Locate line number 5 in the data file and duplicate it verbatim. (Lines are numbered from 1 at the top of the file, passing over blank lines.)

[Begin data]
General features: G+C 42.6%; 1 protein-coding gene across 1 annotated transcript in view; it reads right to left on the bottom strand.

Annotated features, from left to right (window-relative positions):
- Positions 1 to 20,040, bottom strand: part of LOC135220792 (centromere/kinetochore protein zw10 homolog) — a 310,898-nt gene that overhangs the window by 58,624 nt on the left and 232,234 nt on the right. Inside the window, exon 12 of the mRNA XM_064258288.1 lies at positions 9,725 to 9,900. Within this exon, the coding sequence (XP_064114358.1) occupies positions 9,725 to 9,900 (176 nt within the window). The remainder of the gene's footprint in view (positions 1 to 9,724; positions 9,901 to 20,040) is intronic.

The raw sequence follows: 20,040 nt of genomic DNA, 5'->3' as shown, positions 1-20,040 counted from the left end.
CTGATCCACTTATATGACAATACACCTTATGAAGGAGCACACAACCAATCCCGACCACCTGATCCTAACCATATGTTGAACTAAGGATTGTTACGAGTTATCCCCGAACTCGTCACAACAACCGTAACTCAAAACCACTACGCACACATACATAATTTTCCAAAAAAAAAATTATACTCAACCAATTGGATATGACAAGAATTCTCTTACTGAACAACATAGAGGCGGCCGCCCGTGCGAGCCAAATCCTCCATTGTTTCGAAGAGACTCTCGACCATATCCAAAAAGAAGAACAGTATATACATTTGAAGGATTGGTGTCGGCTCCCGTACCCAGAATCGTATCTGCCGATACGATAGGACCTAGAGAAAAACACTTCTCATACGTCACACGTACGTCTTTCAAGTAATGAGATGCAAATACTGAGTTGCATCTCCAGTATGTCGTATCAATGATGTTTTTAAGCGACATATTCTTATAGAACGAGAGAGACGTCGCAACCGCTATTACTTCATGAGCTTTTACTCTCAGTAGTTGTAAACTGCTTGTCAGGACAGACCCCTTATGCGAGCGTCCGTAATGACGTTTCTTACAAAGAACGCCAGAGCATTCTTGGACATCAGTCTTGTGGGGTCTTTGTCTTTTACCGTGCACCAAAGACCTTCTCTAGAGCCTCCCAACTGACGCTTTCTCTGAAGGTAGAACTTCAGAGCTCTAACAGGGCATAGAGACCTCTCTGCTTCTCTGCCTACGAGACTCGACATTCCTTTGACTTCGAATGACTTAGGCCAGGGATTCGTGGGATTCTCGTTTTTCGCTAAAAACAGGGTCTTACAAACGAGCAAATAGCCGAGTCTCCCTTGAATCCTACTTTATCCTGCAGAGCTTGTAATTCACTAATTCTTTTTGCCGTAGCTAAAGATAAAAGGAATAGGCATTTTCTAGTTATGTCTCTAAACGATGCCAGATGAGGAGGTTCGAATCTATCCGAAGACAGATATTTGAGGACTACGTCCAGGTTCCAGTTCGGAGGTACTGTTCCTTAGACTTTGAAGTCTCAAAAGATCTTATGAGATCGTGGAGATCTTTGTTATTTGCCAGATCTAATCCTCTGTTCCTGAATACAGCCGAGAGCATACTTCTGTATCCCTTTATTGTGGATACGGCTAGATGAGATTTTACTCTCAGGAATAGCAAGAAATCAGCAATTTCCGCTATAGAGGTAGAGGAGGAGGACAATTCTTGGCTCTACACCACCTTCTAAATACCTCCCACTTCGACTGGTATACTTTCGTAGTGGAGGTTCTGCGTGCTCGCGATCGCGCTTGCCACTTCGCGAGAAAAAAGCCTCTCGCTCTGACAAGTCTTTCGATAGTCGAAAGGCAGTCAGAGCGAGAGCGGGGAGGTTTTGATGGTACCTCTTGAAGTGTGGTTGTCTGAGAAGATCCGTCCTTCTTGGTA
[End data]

CTGATCCACTTATATGACAATACACCTTATGAAGGAGCACACAACCAATCCCGACCACCTGATCCTAACCATATGTTGAACTAAGGATTGTTACGAGTTATCCCCGAACTCGTCACAACAACCGTAACTCAAAACCACTACGCACACATACATAATTTTCCAAAAAAAAAATTATACTCAACCAATTGGATATGACAAGAATTCTCTTACTGAACAACATAGAGGCGGCCGCCCGTGCGAGCCAAATCCTCCATTGTTTCGAAGAGACTCTCGACCATATCCAAAAAGAAGAACAGTATATACATTTGAAGGATTGGTGTCGGCTCCCGTACCCAGAATCGTATCTGCCGATACGATAGGACCTAGAGAAAAACACTTCTCATACGTCACACGTACGTCTTTCAAGTAATGAGATGCAAATACTGAGTTGCATCTCCAGTATGTCGTATCAATGATGTTTTTAAGCGACATATTCTTATAGAACGAGAGAGACGTCGCAACCGCTATTACTTCATGAGCTTTTACTCTCAGTAGTTGTAAACTGCTTGTCAGGACAGACCCCTTATGCGAGCGTCCGTAATGACGTTTCTTACAAAGAACGCCAGAGCATTCTTGGACATCAGTCTTGTGGGGTCTTTGTCTTTTACCGTGCACCAAAGACCTTCTCTAGAGCCTCCCAACTGACGCTTTCTCTGAAGGTAGAACTTCAGAGCTCTAACAGGGCATAGAGACCTCTCTGCTTCTCTGCCTACGAGACTCGACATTCCTTTGACTTCGAATGACTTAGGCCAGGGATTCGTGGGATTCTCGTTTTTCGCTAAAAACAGGGTCTTACAAACGAGCAAATAGCCGAGTCTCCCTTGAATCCTACTTTATCCTGCAGAGCTTGTAATTCACTAATTCTTTTTGCCGTAGCTAAAGATAAAAGGAATAGGCATTTTCTAGTTATGTCTCTAAACGATGCCAGATGAGGAGGTTCGAATCTATCCGAAGACAGATATTTGAGGACTACGTCCAGGTTCCAGTTCGGAGGTACTGTTCCTTAGACTTTGAAGTCTCAAAAGATCTTATGAGATCGTGGAGATCTTTGTTATTTGCCAGATCTAATCCTCTGTTCCTGAATACAGCCGAGAGCATACTTCTGTATCCCTTTATTGTGGATACGGCTAGATGAGATTTTACTCTCAGGAATAGCAAGAAATCAGCAATTTCCGCTATAGAGGTAGAGGAGGAGGACAATTCTTGGCTCTACACCACCTTCTAAATACCTCCCACTTCGACTGGTATACTTTCGTAGTGGAGGTTCTGCGTGCTCGCGATCGCGCTTGCCACTTCGCGAGAAAAAAGCCTCTCGCTCTGACAAGTCTTTCGATAGTCGAAAGGCAGTCAGAGCGAGAGCGGGGAGGTTTTGATGGTACCTCTTGAAGTGTGGTTGTCTGAGAAGATCCGTCCTTCTTGGTA